Women often are the victims of gender discrimination when they apply for traditionally “male” jobs. This type of gender discrimination is particularly pernicious because it is a vicious cycle: a “man’s job” is a “man’s job” because men tend to do it, which discourages interested women from applying because doing so goes “against their sex.” Thus, when women inevitably do not apply, the job remains only a “man’s job.” According to the World Bank, “Gender segregation in access to economic opportunities in turn reinforces gender differences in time use and in access to inputs, and perpetuates market and institutional failures.” As a result, women—especially those less educated who live in poorer regions—face greater challenges than men finding work and supporting themselves and their families.
To fight these market and institutional failures in the United States, Congress enacted Title VII of the Civil Rights Act of 1964, which prohibits discrimination against women in employment. Enforced by the U.S. Equal Employment Opportunity Commission, Title VII is the U.S.’s principal defense against sex discrimination.
On October 26, 2015, in EEOC v. Workplace Staffing Solutions, LLC, the EEOC filed a complaint against Workplace Staffing in Jackson, Mississippi, alleging that Workplace Staffing discriminated against a class of women who sought to be trash collectors by discouraging them from applying for the position and denying those who did apply. In September 2012, Jonika Walton, a qualified individual, inquired about a trash collector job with Lisa Hayes, an employee of Workplace Staffing. Hayes told her that the position was a “male only” job and ended the conversation. This conversation deterred Walton from applying for the position. Workplace Staffing told another female applicant that “industrial jobs that are usually for men,” while another was told that the trash collector job was “more of a job for a guy.” . Workplace Staffing ultimately hired approximately 130 persons for the trash collector positions: all were male.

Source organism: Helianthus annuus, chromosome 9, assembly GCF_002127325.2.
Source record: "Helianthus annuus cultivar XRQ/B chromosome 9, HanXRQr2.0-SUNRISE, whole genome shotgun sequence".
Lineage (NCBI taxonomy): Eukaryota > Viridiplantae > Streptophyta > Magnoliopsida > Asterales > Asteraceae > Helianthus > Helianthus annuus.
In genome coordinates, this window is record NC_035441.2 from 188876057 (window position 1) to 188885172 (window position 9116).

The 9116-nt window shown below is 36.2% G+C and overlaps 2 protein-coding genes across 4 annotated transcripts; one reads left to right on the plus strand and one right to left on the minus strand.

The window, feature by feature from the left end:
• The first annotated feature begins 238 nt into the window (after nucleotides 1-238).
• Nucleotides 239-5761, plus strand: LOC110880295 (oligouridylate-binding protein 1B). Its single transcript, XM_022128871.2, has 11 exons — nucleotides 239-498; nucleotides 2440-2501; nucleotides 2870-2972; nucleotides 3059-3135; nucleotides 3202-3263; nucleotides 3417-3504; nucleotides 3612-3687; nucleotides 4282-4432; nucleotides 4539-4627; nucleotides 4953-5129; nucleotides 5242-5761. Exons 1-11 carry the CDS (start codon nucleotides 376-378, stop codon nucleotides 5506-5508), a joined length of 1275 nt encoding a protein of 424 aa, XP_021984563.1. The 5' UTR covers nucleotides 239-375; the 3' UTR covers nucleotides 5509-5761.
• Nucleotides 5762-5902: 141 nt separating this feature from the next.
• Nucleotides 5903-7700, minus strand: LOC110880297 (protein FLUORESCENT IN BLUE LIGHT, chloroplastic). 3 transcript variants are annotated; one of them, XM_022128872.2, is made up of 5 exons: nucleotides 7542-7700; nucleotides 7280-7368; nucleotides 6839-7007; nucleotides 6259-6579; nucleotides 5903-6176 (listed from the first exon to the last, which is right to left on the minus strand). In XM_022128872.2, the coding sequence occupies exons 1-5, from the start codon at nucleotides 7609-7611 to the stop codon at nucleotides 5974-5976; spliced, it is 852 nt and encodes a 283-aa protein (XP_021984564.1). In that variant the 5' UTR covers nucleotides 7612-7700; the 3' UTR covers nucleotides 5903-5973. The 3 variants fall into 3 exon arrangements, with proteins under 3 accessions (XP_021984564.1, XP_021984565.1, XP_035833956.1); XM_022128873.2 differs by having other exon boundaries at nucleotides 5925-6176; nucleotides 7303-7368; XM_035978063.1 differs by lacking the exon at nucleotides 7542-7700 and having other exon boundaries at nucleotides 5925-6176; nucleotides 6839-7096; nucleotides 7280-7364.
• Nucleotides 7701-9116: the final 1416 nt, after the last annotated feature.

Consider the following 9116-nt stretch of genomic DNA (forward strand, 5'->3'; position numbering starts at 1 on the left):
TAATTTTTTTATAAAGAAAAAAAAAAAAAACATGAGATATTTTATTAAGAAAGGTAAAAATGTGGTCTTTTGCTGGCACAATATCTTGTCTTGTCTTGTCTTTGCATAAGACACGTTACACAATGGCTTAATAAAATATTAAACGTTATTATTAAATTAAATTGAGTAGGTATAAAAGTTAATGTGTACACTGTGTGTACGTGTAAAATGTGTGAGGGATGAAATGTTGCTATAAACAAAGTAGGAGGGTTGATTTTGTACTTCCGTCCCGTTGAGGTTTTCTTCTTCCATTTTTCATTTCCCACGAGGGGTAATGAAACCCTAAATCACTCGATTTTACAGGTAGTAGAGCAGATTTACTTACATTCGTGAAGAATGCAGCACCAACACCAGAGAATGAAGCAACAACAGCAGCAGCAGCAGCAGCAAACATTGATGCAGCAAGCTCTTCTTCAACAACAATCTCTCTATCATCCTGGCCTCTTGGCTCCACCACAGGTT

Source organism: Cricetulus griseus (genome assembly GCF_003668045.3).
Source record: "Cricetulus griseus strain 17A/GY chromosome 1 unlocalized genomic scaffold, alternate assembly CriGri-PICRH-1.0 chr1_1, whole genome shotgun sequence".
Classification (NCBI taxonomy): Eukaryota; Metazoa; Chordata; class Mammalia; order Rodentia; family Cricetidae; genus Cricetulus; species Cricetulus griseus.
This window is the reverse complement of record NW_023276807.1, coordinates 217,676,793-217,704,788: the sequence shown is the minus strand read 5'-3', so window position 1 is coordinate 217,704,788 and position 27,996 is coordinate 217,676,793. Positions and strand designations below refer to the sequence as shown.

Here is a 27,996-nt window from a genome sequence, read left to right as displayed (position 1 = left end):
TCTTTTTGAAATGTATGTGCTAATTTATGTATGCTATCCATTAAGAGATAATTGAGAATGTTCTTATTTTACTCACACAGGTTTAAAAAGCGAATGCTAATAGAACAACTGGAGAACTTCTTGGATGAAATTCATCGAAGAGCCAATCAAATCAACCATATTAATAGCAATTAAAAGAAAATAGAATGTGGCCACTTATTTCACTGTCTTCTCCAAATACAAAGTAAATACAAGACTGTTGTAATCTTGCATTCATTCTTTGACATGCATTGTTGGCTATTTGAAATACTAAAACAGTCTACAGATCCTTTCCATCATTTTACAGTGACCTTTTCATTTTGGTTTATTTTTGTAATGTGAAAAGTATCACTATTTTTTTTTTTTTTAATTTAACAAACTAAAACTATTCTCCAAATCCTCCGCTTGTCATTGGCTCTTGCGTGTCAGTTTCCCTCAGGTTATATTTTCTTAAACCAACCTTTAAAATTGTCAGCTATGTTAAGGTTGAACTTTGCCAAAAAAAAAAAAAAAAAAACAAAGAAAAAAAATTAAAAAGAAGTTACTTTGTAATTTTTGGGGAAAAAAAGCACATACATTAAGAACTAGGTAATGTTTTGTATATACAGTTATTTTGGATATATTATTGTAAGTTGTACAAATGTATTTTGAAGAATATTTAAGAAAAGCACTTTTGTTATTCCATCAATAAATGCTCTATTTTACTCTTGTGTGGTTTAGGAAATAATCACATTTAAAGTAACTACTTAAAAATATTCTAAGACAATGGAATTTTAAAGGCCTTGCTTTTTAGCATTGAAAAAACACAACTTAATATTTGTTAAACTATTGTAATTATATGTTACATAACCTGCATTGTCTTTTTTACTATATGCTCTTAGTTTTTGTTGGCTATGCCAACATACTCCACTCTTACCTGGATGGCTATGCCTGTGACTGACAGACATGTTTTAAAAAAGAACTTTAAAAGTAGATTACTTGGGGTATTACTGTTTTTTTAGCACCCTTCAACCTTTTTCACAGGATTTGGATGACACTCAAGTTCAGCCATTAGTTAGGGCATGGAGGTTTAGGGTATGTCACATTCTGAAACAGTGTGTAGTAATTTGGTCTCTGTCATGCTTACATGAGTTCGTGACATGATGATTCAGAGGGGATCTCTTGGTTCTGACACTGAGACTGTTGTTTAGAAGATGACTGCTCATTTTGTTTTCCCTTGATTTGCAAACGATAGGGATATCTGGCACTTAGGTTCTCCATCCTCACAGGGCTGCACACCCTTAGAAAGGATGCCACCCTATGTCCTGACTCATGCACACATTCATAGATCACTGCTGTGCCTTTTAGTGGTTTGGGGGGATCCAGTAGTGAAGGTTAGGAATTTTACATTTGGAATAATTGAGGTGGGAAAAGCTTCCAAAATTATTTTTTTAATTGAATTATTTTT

On July 18, 2016, Chief U.S. District Judge Louis Guirola, Jr. ruled in favor of the EEOC. On default judgment, the court ordered Workplace Staffing to pay $179,000 in total monetary damages, with $36,500 for the benefit of Walton and the rest spread among five other women who were denied employment due to their sex.
“Sex discrimination continues to be a barrier for women seeking employment,” said C. Emanuel Smith, regional attorney for EEOC’s Birmingham District Office. “EEOC believes this is a significant problem for women who seek temporary employment through some staffing agencies. The law demands that women receive equal employment opportunities. Employers are not allowed to presume that women would not be interested in performing certain types of jobs. EEOC stands ready to stop these violations in court, if necessary.”
If you think you have been denied a job because of your sex or gender, contact The Harman Firm, LLP